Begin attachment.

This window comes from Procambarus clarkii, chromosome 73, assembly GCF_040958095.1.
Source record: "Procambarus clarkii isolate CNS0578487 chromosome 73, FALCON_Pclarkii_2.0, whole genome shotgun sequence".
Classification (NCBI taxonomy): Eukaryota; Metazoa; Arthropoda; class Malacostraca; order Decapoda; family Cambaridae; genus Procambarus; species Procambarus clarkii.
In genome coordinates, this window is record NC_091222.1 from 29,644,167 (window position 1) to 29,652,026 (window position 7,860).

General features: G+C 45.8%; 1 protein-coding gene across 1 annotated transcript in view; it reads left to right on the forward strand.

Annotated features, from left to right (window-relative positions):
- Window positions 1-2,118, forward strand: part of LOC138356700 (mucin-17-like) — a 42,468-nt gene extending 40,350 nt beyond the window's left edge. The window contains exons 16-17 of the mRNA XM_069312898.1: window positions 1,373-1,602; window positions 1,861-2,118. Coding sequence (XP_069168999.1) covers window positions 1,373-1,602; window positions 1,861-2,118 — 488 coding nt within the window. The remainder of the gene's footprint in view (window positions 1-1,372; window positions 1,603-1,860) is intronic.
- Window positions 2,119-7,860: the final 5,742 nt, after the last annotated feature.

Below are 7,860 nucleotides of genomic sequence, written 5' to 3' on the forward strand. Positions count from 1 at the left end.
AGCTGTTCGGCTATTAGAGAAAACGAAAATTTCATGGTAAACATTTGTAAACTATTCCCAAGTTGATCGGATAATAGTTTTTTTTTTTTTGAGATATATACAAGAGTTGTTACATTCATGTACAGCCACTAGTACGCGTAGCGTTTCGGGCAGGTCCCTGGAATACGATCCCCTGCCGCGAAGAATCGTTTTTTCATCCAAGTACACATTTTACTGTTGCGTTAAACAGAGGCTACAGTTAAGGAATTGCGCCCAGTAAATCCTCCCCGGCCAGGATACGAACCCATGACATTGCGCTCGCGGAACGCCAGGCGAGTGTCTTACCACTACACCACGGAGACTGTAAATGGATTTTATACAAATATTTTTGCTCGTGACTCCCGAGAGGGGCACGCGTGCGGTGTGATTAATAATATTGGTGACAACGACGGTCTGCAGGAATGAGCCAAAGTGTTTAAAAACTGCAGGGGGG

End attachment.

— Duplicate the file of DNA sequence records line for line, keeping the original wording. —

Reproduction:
This window comes from Procambarus clarkii, chromosome 73, assembly GCF_040958095.1.
Source record: "Procambarus clarkii isolate CNS0578487 chromosome 73, FALCON_Pclarkii_2.0, whole genome shotgun sequence".
Classification (NCBI taxonomy): Eukaryota; Metazoa; Arthropoda; class Malacostraca; order Decapoda; family Cambaridae; genus Procambarus; species Procambarus clarkii.
In genome coordinates, this window is record NC_091222.1 from 29,644,167 (window position 1) to 29,652,026 (window position 7,860).

General features: G+C 45.8%; 1 protein-coding gene across 1 annotated transcript in view; it reads left to right on the forward strand.

Annotated features, from left to right (window-relative positions):
- Window positions 1-2,118, forward strand: part of LOC138356700 (mucin-17-like) — a 42,468-nt gene extending 40,350 nt beyond the window's left edge. The window contains exons 16-17 of the mRNA XM_069312898.1: window positions 1,373-1,602; window positions 1,861-2,118. Coding sequence (XP_069168999.1) covers window positions 1,373-1,602; window positions 1,861-2,118 — 488 coding nt within the window. The remainder of the gene's footprint in view (window positions 1-1,372; window positions 1,603-1,860) is intronic.
- Window positions 2,119-7,860: the final 5,742 nt, after the last annotated feature.

Below are 7,860 nucleotides of genomic sequence, written 5' to 3' on the forward strand. Positions count from 1 at the left end.
AGCTGTTCGGCTATTAGAGAAAACGAAAATTTCATGGTAAACATTTGTAAACTATTCCCAAGTTGATCGGATAATAGTTTTTTTTTTTTTGAGATATATACAAGAGTTGTTACATTCATGTACAGCCACTAGTACGCGTAGCGTTTCGGGCAGGTCCCTGGAATACGATCCCCTGCCGCGAAGAATCGTTTTTTCATCCAAGTACACATTTTACTGTTGCGTTAAACAGAGGCTACAGTTAAGGAATTGCGCCCAGTAAATCCTCCCCGGCCAGGATACGAACCCATGACATTGCGCTCGCGGAACGCCAGGCGAGTGTCTTACCACTACACCACGGAGACTGTAAATGGATTTTATACAAATATTTTTGCTCGTGACTCCCGAGAGGGGCACGCGTGCGGTGTGATTAATAATATTGGTGACAACGACGGTCTGCAGGAATGAGCCAAAGTGTTTAAAAACTGCAGGGGGG